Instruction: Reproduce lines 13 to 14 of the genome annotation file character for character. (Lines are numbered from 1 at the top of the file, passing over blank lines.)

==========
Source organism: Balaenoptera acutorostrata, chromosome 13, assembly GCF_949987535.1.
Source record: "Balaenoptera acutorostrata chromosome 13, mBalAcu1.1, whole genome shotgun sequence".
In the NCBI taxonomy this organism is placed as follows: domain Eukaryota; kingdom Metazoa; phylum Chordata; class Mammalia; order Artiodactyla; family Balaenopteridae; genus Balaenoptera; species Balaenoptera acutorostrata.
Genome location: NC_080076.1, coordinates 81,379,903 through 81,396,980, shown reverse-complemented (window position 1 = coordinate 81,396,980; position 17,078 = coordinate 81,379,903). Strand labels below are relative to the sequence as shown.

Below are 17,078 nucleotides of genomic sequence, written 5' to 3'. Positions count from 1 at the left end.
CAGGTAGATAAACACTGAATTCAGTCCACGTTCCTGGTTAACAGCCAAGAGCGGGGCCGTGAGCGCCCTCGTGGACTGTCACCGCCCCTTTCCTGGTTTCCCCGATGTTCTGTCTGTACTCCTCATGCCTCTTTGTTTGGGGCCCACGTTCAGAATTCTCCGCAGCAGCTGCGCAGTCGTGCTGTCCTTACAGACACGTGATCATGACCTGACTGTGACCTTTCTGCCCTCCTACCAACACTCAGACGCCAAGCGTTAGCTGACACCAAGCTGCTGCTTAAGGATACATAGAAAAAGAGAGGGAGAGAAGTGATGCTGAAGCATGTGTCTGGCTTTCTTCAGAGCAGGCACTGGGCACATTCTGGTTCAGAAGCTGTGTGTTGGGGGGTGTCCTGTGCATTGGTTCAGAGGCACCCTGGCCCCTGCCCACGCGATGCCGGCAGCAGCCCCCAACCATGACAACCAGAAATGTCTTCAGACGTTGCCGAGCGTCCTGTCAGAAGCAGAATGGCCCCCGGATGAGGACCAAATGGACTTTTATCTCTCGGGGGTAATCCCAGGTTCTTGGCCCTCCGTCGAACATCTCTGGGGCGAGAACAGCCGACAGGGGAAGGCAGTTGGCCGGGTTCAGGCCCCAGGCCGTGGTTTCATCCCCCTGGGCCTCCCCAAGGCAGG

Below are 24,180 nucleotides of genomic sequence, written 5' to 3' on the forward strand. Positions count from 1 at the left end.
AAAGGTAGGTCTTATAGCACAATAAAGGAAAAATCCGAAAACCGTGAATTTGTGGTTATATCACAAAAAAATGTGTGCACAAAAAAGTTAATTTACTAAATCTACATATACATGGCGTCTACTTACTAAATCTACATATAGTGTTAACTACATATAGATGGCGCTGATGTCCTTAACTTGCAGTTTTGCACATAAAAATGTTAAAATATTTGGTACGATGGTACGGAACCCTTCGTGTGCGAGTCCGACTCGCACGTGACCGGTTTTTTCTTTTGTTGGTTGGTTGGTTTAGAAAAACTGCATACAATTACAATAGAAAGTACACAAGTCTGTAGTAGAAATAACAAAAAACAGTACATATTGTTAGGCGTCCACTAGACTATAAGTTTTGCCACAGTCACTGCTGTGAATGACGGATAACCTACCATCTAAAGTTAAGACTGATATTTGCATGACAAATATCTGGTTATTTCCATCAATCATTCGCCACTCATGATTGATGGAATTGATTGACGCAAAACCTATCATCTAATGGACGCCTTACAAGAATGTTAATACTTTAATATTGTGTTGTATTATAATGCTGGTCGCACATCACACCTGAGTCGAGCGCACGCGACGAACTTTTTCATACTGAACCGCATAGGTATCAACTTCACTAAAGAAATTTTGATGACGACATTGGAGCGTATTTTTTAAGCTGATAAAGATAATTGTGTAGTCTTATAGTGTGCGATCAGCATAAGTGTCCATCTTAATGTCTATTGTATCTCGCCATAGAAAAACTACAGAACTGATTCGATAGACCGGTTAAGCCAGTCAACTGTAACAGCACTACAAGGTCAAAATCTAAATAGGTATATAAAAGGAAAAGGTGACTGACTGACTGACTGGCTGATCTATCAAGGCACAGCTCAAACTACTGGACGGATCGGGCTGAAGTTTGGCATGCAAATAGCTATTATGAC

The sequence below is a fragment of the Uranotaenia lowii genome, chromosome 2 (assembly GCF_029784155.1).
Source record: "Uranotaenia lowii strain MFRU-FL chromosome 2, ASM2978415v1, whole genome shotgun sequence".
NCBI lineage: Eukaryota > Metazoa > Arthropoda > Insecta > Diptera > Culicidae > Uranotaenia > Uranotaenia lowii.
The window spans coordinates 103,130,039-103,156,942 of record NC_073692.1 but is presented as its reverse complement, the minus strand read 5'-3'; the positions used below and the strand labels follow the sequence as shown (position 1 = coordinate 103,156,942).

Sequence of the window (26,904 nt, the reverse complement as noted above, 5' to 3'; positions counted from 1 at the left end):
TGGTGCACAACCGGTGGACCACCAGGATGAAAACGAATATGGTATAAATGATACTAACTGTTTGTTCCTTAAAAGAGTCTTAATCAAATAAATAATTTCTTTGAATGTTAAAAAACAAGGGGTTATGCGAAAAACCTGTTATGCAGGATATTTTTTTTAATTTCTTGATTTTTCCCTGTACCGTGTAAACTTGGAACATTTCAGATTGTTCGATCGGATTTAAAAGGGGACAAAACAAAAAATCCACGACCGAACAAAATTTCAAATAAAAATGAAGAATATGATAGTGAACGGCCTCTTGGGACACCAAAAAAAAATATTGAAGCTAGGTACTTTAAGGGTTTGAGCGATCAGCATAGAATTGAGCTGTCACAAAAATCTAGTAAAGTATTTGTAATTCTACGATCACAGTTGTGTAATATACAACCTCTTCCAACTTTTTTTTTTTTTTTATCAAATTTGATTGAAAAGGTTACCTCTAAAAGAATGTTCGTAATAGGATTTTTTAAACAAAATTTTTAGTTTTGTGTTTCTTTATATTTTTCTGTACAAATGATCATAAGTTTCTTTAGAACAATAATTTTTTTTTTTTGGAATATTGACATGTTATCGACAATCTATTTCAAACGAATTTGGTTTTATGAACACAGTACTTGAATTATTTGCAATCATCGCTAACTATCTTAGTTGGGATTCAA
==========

Sequence of the window (26,904 nt, the reverse complement as noted above, 5' to 3'; positions counted from 1 at the left end):
TGGTGCACAACCGGTGGACCACCAGGATGAAAACGAATATGGTATAAATGATACTAACTGTTTGTTCCTTAAAAGAGTCTTAATCAAATAAATAATTTCTTTGAATGTTAAAAAACAAGGGGTTATGCGAAAAACCTGTTATGCAGGATATTTTTTTTAATTTCTTGATTTTTCCCTGTACCGTGTAAACTTGGAACATTTCAGATTGTTCGATCGGATTTAAAAGGGGACAAAACAAAAAATCCACGACCGAACAAAATTTCAAATAAAAATGAAGAATATGATAGTGAACGGCCTCTTGGGACACCAAAAAAAAATATTGAAGCTAGGTACTTTAAGGGTTTGAGCGATCAGCATAGAATTGAGCTGTCACAAAAATCTAGTAAAGTATTTGTAATTCTACGATCACAGTTGTGTAATATACAACCTCTTCCAACTTTTTTTTTTTTTTTATCAAATTTGATTGAAAAGGTTACCTCTAAAAGAATGTTCGTAATAGGATTTTTTAAACAAAATTTTTAGTTTTGTGTTTCTTTATATTTTTCTGTACAAATGATCATAAGTTTCTTTAGAACAATAATTTTTTTTTTTTGGAATATTGACATGTTATCGACAATCTATTTCAAACGAATTTGGTTTTATGAACACAGTACTTGAATTATTTGCAATCATCGCTAACTATCTTAGTTGGGATTCAA